I contacted a few angling clubs and decided to have a go on the forty foot as this seemed to be fishing quite well but the we wanted to keep all options open and were prepared to move onto the 16 foot drain if we had no success within twenty four hours.

Arriving at the venue we were fortunate top find and area that would allow us to drive along side the river which made covering such a large area of water that little bit easier. It didn't take long before Jamie managed a small fish of around 5lb and later on in the day I lost scraper double that spat out the hook once it surfaced. things were looking good but little did we know that it would be downhill from here and the rest of the day drew a blank. For the night session we set up on a spot by a bridge which was the only feature we could find in such a baron landscape and changed out rigs and baits to suit Zander fishing. I went with small roach hook baits on size eight single treble and Jamie fished the same set up. The night passed uneventful and we decided to move onto some new water as we felt we had covered a sufficient area and we were not on the fish.

We made our way up to the town and had a good look around before deciding where to fish. Coming across a nice looking section of drain again by a bridge we were interrupted by a man in a car that pulled up and it turned out he was the bailiff. I decided to try and get some information regarding the fishing out of him and we discovered that we were actually fishing the River Nene yesterday and not the drains. The bailiff joked that there were no fish in it due to the eastern Europeans decimating the place. Funnily enough we came across quite and few and every swim had the tell tales Polish beer cans strewn about the banks. It wasn't looking good but at least we were fishing our intended drain. The bailiff suggested a place to fish where some good pike were taken from and so we packed up the rods and made our way over to the other section of water about a mile away.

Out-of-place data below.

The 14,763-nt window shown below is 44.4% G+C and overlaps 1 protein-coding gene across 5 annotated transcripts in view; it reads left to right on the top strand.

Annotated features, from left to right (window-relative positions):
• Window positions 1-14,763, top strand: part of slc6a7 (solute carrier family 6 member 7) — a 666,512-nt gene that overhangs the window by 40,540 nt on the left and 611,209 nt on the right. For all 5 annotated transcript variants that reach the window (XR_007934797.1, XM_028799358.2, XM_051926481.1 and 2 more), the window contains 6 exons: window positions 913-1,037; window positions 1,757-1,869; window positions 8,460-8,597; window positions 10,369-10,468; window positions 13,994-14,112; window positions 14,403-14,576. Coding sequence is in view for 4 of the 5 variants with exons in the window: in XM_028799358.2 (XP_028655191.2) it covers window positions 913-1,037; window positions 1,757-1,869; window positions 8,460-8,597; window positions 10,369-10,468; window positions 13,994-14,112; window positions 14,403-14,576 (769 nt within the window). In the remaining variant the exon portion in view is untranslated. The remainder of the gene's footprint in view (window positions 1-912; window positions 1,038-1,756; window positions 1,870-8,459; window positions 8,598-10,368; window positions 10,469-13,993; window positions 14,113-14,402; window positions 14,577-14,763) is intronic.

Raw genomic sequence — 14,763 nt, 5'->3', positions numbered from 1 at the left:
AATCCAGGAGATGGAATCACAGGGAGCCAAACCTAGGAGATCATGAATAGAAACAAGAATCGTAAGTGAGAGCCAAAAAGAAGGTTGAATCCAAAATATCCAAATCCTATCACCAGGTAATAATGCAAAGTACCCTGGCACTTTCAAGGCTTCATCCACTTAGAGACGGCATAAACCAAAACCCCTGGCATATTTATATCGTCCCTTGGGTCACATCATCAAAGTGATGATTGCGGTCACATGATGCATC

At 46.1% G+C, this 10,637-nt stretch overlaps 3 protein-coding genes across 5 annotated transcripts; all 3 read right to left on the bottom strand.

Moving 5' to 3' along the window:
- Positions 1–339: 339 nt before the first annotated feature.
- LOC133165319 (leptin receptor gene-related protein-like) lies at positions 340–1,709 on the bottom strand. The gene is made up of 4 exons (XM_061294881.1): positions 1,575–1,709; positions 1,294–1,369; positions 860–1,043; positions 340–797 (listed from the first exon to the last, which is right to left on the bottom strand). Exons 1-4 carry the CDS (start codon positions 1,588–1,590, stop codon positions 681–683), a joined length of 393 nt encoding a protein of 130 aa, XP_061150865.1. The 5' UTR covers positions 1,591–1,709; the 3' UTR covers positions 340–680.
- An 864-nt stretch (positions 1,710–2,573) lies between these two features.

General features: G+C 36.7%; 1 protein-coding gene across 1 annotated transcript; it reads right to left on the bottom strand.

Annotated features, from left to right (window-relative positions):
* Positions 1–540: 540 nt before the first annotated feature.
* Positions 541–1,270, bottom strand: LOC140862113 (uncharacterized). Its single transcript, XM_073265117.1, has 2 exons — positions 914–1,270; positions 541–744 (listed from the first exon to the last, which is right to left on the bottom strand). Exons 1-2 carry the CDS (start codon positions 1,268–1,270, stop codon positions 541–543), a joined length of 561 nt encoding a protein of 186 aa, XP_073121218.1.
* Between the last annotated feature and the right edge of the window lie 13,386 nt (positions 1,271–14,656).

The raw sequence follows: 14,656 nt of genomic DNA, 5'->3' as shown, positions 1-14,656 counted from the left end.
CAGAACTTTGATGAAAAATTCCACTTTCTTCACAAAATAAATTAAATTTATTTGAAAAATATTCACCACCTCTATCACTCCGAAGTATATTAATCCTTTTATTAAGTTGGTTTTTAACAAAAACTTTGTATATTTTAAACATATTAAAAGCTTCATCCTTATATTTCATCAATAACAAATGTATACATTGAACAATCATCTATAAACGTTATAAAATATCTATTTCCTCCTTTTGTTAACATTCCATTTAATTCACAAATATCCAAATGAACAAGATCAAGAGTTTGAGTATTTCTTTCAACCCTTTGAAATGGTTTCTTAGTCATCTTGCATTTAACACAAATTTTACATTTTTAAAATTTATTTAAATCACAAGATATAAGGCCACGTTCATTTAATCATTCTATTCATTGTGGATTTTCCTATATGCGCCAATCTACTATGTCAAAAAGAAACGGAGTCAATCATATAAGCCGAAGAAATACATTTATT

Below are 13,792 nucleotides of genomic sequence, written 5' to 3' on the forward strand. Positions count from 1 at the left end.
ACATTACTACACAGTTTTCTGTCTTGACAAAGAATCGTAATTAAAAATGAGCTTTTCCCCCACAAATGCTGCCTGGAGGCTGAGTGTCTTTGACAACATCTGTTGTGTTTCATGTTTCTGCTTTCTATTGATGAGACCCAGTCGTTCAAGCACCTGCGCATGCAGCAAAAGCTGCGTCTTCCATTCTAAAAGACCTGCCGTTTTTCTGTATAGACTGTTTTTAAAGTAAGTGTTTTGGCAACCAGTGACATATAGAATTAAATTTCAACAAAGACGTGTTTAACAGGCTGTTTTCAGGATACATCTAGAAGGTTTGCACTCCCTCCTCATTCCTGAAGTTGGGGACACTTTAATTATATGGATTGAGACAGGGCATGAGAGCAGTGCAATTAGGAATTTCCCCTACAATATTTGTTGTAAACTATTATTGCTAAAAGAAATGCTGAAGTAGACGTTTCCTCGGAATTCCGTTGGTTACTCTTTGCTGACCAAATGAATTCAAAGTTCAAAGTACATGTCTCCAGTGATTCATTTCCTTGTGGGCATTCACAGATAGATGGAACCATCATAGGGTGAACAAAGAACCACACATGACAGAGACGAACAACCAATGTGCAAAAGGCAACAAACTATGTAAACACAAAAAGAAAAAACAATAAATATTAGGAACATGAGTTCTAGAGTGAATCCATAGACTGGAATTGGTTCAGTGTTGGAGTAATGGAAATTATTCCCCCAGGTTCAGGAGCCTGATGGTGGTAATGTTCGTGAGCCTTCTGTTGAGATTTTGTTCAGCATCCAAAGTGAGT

This turned out to be unsuccessful and it started to snow heavily. It was an absolute disaster and the pumps turned on during the night which pushed masses of weed through the drain wiping the rods out. It was a sleepless night with no fish to show for our efforts.

The last day arrived and we had to be off back home by 2pm  and so we decided to do a bit more exploring and fish the forty foot drain further up. Again the we drew a blank and it was coming up to 2pm so we found a small drain of the 16 foot and flicked the rods out for the last cast. Within ten minutes I had a bite but missed it and I decided to persevere for the last ten minutes in the same area whilst Jamie moved up river. Suddenly I heard Jamie call and I ran over to see him playing a fish. "Have you seen it yet mate" I asked to which he replied "yeah its a bit bigger then the last one (which was 5lb)". Expecting a small double to pop up I prepared the landing net but when she surfaced I was gobsmacked. That's huge I said as she slid in the net and I turned round to shake Jamie's hand. It was only when we tried to lift her out I realised the size of her and on the scales she went 22lb. An absolutely massive fish and a new personal best for Jamie from a river to boot. All of that effort and time put into this small campaign finally came to a great conclusion and we both head back to Kent smiling talking about the magnificent capture. It really was the last cast of two days and nights and that's the beauty of fishing and its unpredictability.

28 January 2018

Medway Pike - Search for a 20lb specimen

I have fished the River Medway since I was eight years old with my dad when we used to target the river in Tonbridge, specifically Cannon Bridge and adjacent streams. I remember loads from theses sessions and look back with some great memories but realise now that we didn't have a clue what we were doing. In recent years I havent fished the Medway for pike very often which is a shame as it is my most local river however that was all to change this winter when I decided to target a 20lb river pike and it seemed logical to fish the Medway for my intended target.